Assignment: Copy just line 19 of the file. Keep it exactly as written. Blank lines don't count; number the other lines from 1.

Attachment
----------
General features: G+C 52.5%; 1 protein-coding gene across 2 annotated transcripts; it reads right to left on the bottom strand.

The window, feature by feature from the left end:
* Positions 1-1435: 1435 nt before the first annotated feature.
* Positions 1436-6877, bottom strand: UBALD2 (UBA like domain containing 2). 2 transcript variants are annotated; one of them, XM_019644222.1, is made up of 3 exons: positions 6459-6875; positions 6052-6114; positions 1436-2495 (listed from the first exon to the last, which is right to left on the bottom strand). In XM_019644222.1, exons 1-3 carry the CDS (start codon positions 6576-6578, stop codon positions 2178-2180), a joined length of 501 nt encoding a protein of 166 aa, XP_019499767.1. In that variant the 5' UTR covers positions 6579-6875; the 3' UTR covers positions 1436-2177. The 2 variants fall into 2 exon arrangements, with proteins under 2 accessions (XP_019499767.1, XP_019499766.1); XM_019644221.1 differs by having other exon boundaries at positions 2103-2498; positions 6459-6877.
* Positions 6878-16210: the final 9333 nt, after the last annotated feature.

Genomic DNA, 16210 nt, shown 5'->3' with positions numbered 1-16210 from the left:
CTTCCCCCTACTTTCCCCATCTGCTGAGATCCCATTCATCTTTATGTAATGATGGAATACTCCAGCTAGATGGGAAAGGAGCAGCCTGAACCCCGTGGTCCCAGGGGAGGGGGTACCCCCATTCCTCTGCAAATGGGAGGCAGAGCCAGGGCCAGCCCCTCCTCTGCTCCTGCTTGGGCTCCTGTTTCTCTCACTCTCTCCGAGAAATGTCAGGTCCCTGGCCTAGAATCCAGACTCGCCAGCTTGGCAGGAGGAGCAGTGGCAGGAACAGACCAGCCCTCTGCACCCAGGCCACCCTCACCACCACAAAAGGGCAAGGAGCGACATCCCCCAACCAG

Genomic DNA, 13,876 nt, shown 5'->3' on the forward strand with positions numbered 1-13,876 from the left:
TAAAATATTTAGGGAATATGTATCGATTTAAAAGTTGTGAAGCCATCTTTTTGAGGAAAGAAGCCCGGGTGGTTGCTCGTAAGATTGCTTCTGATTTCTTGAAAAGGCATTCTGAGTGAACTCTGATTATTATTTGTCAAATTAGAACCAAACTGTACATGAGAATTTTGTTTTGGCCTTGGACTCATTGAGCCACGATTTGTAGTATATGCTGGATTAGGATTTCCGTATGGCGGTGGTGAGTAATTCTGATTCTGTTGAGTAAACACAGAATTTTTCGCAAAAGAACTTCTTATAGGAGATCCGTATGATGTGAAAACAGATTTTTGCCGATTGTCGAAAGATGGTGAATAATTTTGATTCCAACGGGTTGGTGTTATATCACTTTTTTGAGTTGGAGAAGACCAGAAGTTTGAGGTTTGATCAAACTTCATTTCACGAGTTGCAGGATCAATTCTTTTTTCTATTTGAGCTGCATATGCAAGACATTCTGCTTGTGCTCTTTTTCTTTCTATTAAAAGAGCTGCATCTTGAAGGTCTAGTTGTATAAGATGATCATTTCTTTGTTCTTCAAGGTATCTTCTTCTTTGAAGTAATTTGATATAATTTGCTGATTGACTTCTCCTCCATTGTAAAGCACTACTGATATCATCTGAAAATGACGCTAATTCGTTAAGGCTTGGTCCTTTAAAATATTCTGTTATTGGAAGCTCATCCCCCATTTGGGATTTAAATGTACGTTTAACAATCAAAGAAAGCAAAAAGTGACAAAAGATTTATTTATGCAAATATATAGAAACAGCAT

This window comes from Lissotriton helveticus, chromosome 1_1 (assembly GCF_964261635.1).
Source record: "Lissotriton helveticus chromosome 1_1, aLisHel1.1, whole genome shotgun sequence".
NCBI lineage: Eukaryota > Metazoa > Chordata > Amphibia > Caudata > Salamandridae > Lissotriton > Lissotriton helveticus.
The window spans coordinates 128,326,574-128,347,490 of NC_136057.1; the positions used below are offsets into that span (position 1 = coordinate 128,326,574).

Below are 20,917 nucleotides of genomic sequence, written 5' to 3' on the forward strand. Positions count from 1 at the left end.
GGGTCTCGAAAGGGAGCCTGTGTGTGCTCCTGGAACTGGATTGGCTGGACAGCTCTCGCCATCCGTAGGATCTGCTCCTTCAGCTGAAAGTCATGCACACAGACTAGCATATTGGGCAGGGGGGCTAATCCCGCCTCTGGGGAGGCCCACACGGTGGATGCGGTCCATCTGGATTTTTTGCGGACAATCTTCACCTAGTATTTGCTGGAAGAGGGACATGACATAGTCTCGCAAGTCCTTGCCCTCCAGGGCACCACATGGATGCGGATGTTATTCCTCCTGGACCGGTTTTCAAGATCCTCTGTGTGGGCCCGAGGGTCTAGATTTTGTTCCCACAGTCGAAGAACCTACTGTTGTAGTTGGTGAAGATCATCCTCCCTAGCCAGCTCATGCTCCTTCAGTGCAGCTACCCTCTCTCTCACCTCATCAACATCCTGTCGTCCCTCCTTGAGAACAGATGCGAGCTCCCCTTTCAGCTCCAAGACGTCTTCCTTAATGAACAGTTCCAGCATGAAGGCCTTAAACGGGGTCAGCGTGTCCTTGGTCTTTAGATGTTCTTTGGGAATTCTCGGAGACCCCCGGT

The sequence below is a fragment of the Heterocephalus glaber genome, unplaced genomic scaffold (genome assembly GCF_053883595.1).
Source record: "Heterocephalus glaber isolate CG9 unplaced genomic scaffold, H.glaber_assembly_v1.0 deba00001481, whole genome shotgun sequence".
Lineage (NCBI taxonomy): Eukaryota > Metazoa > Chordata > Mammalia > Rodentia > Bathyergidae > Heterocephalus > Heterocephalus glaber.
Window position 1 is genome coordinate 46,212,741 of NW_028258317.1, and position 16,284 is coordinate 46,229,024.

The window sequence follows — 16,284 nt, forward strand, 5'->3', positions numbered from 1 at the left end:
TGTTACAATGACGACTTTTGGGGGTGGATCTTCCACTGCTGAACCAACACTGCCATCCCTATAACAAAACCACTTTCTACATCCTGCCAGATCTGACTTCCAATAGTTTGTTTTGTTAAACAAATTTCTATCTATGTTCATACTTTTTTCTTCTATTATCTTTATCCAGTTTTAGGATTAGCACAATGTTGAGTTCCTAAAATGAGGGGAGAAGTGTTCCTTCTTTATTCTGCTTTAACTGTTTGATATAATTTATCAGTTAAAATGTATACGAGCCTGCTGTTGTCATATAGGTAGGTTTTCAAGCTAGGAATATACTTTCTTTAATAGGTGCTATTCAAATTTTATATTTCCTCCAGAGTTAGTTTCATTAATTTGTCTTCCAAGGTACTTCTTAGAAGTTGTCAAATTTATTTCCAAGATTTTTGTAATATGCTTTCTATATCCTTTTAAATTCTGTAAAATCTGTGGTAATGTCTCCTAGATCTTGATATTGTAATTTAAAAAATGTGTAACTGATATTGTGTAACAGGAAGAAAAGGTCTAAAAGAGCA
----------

Window position 1 is genome coordinate 46,212,741 of NW_028258317.1, and position 16,284 is coordinate 46,229,024.